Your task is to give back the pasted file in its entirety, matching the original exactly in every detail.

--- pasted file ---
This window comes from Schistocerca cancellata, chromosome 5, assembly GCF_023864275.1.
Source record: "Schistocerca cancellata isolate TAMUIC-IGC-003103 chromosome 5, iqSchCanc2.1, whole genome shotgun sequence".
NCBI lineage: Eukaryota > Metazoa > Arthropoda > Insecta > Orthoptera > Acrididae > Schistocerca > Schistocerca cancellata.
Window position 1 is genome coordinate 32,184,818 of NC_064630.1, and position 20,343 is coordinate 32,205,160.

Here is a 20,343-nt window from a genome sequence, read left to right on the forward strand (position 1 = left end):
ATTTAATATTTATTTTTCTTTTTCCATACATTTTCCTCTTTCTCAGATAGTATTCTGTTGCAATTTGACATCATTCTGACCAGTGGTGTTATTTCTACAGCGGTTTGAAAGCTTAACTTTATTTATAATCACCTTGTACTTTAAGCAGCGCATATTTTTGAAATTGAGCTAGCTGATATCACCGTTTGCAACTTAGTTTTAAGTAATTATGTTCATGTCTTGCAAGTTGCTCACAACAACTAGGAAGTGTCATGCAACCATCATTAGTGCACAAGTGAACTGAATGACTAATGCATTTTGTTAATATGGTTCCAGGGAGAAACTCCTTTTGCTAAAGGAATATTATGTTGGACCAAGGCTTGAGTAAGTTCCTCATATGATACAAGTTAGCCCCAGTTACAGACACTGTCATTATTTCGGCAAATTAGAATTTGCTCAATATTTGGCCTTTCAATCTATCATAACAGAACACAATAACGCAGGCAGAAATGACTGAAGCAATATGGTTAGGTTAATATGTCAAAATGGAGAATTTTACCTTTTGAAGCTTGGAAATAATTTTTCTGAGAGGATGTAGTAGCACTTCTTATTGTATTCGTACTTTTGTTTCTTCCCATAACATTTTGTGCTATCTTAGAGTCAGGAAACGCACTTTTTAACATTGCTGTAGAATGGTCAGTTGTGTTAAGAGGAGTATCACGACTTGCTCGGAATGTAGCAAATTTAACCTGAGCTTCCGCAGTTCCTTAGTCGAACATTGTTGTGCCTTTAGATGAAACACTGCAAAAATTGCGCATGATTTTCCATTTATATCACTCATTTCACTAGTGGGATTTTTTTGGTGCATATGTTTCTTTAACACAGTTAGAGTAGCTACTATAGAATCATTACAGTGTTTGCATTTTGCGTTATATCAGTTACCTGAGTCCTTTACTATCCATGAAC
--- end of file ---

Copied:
This window comes from Schistocerca cancellata, chromosome 5, assembly GCF_023864275.1.
Source record: "Schistocerca cancellata isolate TAMUIC-IGC-003103 chromosome 5, iqSchCanc2.1, whole genome shotgun sequence".
NCBI lineage: Eukaryota > Metazoa > Arthropoda > Insecta > Orthoptera > Acrididae > Schistocerca > Schistocerca cancellata.
Window position 1 is genome coordinate 32,184,818 of NC_064630.1, and position 20,343 is coordinate 32,205,160.

Here is a 20,343-nt window from a genome sequence, read left to right on the forward strand (position 1 = left end):
ATTTAATATTTATTTTTCTTTTTCCATACATTTTCCTCTTTCTCAGATAGTATTCTGTTGCAATTTGACATCATTCTGACCAGTGGTGTTATTTCTACAGCGGTTTGAAAGCTTAACTTTATTTATAATCACCTTGTACTTTAAGCAGCGCATATTTTTGAAATTGAGCTAGCTGATATCACCGTTTGCAACTTAGTTTTAAGTAATTATGTTCATGTCTTGCAAGTTGCTCACAACAACTAGGAAGTGTCATGCAACCATCATTAGTGCACAAGTGAACTGAATGACTAATGCATTTTGTTAATATGGTTCCAGGGAGAAACTCCTTTTGCTAAAGGAATATTATGTTGGACCAAGGCTTGAGTAAGTTCCTCATATGATACAAGTTAGCCCCAGTTACAGACACTGTCATTATTTCGGCAAATTAGAATTTGCTCAATATTTGGCCTTTCAATCTATCATAACAGAACACAATAACGCAGGCAGAAATGACTGAAGCAATATGGTTAGGTTAATATGTCAAAATGGAGAATTTTACCTTTTGAAGCTTGGAAATAATTTTTCTGAGAGGATGTAGTAGCACTTCTTATTGTATTCGTACTTTTGTTTCTTCCCATAACATTTTGTGCTATCTTAGAGTCAGGAAACGCACTTTTTAACATTGCTGTAGAATGGTCAGTTGTGTTAAGAGGAGTATCACGACTTGCTCGGAATGTAGCAAATTTAACCTGAGCTTCCGCAGTTCCTTAGTCGAACATTGTTGTGCCTTTAGATGAAACACTGCAAAAATTGCGCATGATTTTCCATTTATATCACTCATTTCACTAGTGGGATTTTTTTGGTGCATATGTTTCTTTAACACAGTTAGAGTAGCTACTATAGAATCATTACAGTGTTTGCATTTTGCGTTATATCAGTTACCTGAGTCCTTTACTATCCATGAAC